Fuck the pitch

It’s heading towards two years since I made the greatest decision of my life; going self employed. Now as designer, especially a self-taught one, finding work is incredibly tough and because I’ve never been a business man before either, marketing myself to begin with was also hard.

In July 2017, I looked around at companies and designers I aspired to be like, or at least I thought I wanted to be like, and I thought I would set out building my brand, Forty3.Media, with free Facebook, Twitter and LinkedIn posts. Posts like: ‘I can do this’ or ‘You need this’ - you know, the usual sales pitching that we all know doesn’t work. I came across a video online By Chris Do from The Futur called: “Stop Selling, Start Closing”. The video is short but explains that the more you try to sell something, the more a potential client will defend themselves from the pitch. However, the more you whisper, the more you ask the potential client questions about their business, diagnose their problem and ask why, then lean back and disengage from them, the more the client will lean towards you.

This video changed everything for me. I’m fully aware that in the creative media business, companies enter tenders to pitch their proposals against other companies to try and win work. I decided, and I hope other creative businesses are reading this, that I will NEVER enter a tender and compete with other business to win work. For a new creative start up business to have this audacious and slightly arrogant approach is suicidal, but I wasn’t prepared to be sending companies proposals where business owners or marketing directors would look at it and potentially cast it aside. I didn’t want to give them a chance to think I’m not good enough, too cheap or too expensive, or don’t have the ‘relevant experience’, especially when they don’t know me and have never had a conversation with me. Think about it: you’re self employed, you chose to be your own boss and control your own destiny, but at the same time you’re sat waiting for the results of a proposal like awaiting a job interview and therefore approval from someone you don’t even know. This wasn’t for me. No thanks.

When I started networking with The Greater Manchester Chamber of Commerce, I attended most of the events in the North West.  Traditionally, you place your business card in a bowl and ten ‘lucky’ members cards are pulled out and you then have sixty seconds to pitch yourself to other business in the room. I was terrified at the thought of standing up in front of a hundred people to talk crap for sixty seconds on why I should build them a website. Unless you make the room laugh you are quickly forgotten into noise of half-arsed clapping. I did this half a dozen times but never again. I’m in no way disrespecting the Chambers networking methods - I’m still a proud member and wouldn’t have scaled the business without there help and guidance and I look forward to continuing our working relationship for years to come. I have built up a fantastic network of people and I’m fortunate to call some of them my friends.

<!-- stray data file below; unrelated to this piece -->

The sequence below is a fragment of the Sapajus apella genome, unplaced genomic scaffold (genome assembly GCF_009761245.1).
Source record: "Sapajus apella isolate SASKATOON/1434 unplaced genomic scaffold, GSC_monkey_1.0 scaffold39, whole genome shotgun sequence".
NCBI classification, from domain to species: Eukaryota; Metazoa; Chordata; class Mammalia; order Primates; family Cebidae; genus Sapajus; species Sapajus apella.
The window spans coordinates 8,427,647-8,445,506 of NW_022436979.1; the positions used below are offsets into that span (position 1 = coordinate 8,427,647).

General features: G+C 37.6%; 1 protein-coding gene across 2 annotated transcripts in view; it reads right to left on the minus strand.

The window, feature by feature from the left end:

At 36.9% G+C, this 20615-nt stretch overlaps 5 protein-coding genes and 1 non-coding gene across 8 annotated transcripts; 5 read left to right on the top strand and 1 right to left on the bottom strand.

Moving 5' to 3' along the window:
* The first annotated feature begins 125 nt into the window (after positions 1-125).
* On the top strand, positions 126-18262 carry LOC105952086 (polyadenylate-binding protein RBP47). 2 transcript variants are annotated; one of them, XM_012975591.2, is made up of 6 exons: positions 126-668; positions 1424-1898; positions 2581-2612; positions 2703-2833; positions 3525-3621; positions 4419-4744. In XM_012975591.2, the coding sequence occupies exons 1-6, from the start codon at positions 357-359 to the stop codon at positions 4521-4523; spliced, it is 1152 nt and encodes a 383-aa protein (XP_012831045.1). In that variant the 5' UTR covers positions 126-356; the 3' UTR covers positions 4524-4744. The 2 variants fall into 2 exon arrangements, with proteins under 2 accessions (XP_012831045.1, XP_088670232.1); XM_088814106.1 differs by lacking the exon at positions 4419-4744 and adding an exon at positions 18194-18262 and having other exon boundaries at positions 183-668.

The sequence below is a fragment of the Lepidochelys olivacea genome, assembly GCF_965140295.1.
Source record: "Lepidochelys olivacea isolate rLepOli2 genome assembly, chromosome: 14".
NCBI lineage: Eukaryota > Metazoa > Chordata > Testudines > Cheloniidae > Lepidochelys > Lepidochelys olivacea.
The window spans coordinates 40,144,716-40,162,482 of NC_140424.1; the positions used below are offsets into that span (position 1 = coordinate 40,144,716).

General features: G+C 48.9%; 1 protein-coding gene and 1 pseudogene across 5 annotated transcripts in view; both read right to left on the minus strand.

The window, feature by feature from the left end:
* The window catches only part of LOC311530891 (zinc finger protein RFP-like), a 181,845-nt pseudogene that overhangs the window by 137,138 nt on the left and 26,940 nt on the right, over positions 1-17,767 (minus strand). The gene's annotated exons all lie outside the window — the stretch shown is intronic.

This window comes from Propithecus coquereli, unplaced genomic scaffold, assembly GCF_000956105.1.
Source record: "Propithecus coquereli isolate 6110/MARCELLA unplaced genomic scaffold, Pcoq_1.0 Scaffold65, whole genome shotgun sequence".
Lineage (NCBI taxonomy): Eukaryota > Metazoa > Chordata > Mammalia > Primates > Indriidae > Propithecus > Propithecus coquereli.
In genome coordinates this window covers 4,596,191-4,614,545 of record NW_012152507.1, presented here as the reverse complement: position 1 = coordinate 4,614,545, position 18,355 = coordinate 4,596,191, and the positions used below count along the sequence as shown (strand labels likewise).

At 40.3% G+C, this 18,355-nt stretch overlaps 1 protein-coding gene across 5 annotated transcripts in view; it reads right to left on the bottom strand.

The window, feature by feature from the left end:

I have also found myself at times annoyed or slightly angry when talking to potential clients over the telephone because sometimes they will ask what experience I have at building websites in, let’s say, the electrical industry. If at that moment in time I haven’t actually built a website for an electrical company, the potential client will reply by saying: “we need someone who has experience working in the electrical industry”. This is frankly a load of crap. I don’t just build website designs, I sit down with clients and have a conversation, sometimes for hours on end. We have a discovery meeting and we delve deeply into the businesses, their hopes, dreams, fears, targets and goals. We find out what problem they have as a business and how I can solve the problem creatively with design and strategy. I’m not an order taker, I’m a problem solver.

In the little over eighteen months of running my company, I’ve never once entered a tender for work and I’ve managed to grow my business 200% six months into year two. I strongly believe the reason for this is simply down to pricing my work to the value I believe its worth; I’m one hundred percent not the cheapest agency to work with in Manchester, but my services are worth so much more to the clients than the value they pay for it. When I start a relationship and a project I strongly believe in, there isn’t another agency in Manchester, or even the UK, that wants the clients business to win and succeed more than I do. I’m so passionate about what I do I think sometimes I want their business to win more than the client does! Forty3.Media becomes irrelevant to me; if I put all my passion and positive energy into the businesses I’m creating work for, then the businesses do the pitching and advertising for me.

Fuck the pitch, forget the presentations and let’s have a conversation. Be different.

To end this blog, I want to use the words of Mark Twain:
“Whenever you find yourself on the side of the majority, its time to pause and reflect”